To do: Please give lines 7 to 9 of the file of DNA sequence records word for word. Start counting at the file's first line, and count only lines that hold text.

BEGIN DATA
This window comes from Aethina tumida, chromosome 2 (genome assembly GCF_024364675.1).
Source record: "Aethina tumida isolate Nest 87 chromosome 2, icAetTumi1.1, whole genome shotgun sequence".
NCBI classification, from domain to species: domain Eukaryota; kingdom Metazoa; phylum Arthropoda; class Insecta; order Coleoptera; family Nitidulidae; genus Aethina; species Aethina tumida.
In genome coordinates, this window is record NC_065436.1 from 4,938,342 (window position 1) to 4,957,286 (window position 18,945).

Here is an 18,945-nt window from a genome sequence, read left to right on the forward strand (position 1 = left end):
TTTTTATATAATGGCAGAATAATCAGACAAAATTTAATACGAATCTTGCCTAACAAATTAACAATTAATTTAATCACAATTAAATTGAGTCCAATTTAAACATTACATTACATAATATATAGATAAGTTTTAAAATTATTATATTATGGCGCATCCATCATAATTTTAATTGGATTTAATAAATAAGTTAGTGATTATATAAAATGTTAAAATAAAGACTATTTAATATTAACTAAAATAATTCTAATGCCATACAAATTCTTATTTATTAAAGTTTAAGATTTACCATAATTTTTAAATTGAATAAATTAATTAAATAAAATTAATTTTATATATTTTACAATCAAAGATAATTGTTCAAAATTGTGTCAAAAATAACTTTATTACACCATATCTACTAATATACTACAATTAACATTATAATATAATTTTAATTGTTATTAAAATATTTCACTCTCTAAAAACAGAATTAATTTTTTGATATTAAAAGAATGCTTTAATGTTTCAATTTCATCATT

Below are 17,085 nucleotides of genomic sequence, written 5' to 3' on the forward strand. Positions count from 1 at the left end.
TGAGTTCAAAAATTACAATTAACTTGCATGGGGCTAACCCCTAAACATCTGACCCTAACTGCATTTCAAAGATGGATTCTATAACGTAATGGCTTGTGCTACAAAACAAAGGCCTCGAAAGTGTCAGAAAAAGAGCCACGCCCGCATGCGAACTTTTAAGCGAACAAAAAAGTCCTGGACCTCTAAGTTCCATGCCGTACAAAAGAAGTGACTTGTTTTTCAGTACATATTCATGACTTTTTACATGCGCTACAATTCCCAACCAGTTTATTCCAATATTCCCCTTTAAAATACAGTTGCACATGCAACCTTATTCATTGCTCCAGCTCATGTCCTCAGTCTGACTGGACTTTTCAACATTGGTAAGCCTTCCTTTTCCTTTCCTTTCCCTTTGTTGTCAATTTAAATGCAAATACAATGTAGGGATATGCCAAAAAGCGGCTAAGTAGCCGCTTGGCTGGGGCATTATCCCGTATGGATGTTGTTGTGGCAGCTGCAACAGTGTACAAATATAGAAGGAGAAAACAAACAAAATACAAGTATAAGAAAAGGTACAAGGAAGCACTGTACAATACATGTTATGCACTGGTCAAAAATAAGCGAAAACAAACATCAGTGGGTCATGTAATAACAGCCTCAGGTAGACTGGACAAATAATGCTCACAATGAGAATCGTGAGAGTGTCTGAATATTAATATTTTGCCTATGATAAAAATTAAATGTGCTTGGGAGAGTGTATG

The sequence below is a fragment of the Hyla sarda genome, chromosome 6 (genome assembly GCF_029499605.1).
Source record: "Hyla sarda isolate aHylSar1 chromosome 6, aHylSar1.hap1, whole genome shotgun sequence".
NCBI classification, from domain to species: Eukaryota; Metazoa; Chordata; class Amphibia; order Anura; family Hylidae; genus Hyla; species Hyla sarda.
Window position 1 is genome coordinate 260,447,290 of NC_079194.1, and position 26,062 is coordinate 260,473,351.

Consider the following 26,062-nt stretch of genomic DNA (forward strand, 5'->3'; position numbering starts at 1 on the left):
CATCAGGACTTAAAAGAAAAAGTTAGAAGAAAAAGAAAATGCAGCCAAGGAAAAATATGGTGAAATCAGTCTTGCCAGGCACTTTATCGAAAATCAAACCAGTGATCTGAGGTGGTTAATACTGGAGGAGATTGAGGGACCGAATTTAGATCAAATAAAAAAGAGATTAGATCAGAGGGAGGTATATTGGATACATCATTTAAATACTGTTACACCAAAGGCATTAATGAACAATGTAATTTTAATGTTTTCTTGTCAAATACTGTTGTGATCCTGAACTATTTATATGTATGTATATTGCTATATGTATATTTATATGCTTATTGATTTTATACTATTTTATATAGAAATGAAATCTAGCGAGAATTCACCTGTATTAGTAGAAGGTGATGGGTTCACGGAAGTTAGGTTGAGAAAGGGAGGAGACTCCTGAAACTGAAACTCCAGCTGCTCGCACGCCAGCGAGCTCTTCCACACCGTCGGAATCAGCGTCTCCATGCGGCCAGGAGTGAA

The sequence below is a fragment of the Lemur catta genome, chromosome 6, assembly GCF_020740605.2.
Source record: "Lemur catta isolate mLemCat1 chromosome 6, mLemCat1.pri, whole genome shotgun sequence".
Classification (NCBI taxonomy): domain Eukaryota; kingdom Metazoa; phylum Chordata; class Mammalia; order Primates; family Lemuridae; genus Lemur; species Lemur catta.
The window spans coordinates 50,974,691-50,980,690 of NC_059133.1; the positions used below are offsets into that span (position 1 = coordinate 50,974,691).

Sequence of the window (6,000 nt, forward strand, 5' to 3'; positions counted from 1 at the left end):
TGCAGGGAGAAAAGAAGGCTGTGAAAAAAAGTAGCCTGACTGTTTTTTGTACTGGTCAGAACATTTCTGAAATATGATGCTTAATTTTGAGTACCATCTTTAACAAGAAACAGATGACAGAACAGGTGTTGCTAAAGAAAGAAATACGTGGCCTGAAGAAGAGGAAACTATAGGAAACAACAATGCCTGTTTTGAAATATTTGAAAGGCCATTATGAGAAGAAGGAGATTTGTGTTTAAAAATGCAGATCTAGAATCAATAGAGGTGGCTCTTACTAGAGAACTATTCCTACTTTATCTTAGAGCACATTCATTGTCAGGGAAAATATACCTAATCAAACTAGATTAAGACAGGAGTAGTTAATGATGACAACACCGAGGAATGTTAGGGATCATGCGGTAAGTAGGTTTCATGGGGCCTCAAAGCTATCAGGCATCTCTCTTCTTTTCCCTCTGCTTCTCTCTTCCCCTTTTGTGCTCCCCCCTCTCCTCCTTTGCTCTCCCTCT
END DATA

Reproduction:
Below are 17,085 nucleotides of genomic sequence, written 5' to 3' on the forward strand. Positions count from 1 at the left end.
TGAGTTCAAAAATTACAATTAACTTGCATGGGGCTAACCCCTAAACATCTGACCCTAACTGCATTTCAAAGATGGATTCTATAACGTAATGGCTTGTGCTACAAAACAAAGGCCTCGAAAGTGTCAGAAAAAGAGCCACGCCCGCATGCGAACTTTTAAGCGAACAAAAAAGTCCTGGACCTCTAAGTTCCATGCCGTACAAAAGAAGTGACTTGTTTTTCAGTACATATTCATGACTTTTTACATGCGCTACAATTCCCAACCAGTTTATTCCAATATTCCCCTTTAAAATACAGTTGCACATGCAACCTTATTCATTGCTCCAGCTCATGTCCTCAGTCTGACTGGACTTTTCAACATTGGTAAGCCTTCCTTTTCCTTTCCTTTCCCTTTGTTGTCAATTTAAATGCAAATACAATGTAGGGATATGCCAAAAAGCGGCTAAGTAGCCGCTTGGCTGGGGCATTATCCCGTATGGATGTTGTTGTGGCAGCTGCAACAGTGTACAAATATAGAAGGAGAAAACAAACAAAATACAAGTATAAGAAAAGGTACAAGGAAGCACTGTACAATACATGTTATGCACTGGTCAAAAATAAGCGAAAACAAACATCAGTGGGTCATGTAATAACAGCCTCAGGTAGACTGGACAAATAATGCTCACAATGAGAATCGTGAGAGTGTCTGAATATTAATATTTTGCCTATGATAAAAATTAAATGTGCTTGGGAGAGTGTATG

The sequence below is a fragment of the Hyla sarda genome, chromosome 6 (genome assembly GCF_029499605.1).